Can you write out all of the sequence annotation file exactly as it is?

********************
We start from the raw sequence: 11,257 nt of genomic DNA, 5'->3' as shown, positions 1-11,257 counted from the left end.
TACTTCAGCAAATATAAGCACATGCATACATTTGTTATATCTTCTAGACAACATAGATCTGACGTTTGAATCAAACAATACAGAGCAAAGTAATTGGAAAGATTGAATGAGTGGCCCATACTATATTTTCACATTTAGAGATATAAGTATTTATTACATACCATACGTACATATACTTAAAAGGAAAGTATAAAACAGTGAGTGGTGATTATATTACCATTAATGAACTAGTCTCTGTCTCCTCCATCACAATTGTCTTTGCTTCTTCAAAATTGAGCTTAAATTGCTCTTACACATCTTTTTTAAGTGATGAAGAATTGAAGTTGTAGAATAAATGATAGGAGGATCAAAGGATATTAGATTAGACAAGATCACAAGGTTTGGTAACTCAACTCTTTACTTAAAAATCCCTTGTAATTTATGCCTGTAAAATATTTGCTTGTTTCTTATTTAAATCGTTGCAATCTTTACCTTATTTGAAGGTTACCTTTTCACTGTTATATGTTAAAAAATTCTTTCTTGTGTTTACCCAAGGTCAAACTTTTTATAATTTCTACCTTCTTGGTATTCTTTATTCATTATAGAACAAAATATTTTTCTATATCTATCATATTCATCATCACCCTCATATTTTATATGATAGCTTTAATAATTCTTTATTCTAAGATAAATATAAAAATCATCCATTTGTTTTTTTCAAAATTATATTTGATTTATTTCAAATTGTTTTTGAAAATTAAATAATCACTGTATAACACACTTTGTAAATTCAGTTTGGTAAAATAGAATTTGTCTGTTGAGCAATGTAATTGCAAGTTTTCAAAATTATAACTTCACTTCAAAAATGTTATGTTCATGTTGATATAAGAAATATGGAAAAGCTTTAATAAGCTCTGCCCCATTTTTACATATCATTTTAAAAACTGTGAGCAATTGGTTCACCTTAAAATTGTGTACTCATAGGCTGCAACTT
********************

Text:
We start from the raw sequence: 11,257 nt of genomic DNA, 5'->3' as shown, positions 1-11,257 counted from the left end.
TACTTCAGCAAATATAAGCACATGCATACATTTGTTATATCTTCTAGACAACATAGATCTGACGTTTGAATCAAACAATACAGAGCAAAGTAATTGGAAAGATTGAATGAGTGGCCCATACTATATTTTCACATTTAGAGATATAAGTATTTATTACATACCATACGTACATATACTTAAAAGGAAAGTATAAAACAGTGAGTGGTGATTATATTACCATTAATGAACTAGTCTCTGTCTCCTCCATCACAATTGTCTTTGCTTCTTCAAAATTGAGCTTAAATTGCTCTTACACATCTTTTTTAAGTGATGAAGAATTGAAGTTGTAGAATAAATGATAGGAGGATCAAAGGATATTAGATTAGACAAGATCACAAGGTTTGGTAACTCAACTCTTTACTTAAAAATCCCTTGTAATTTATGCCTGTAAAATATTTGCTTGTTTCTTATTTAAATCGTTGCAATCTTTACCTTATTTGAAGGTTACCTTTTCACTGTTATATGTTAAAAAATTCTTTCTTGTGTTTACCCAAGGTCAAACTTTTTATAATTTCTACCTTCTTGGTATTCTTTATTCATTATAGAACAAAATATTTTTCTATATCTATCATATTCATCATCACCCTCATATTTTATATGATAGCTTTAATAATTCTTTATTCTAAGATAAATATAAAAATCATCCATTTGTTTTTTTCAAAATTATATTTGATTTATTTCAAATTGTTTTTGAAAATTAAATAATCACTGTATAACACACTTTGTAAATTCAGTTTGGTAAAATAGAATTTGTCTGTTGAGCAATGTAATTGCAAGTTTTCAAAATTATAACTTCACTTCAAAAATGTTATGTTCATGTTGATATAAGAAATATGGAAAAGCTTTAATAAGCTCTGCCCCATTTTTACATATCATTTTAAAAACTGTGAGCAATTGGTTCACCTTAAAATTGTGTACTCATAGGCTGCAACTT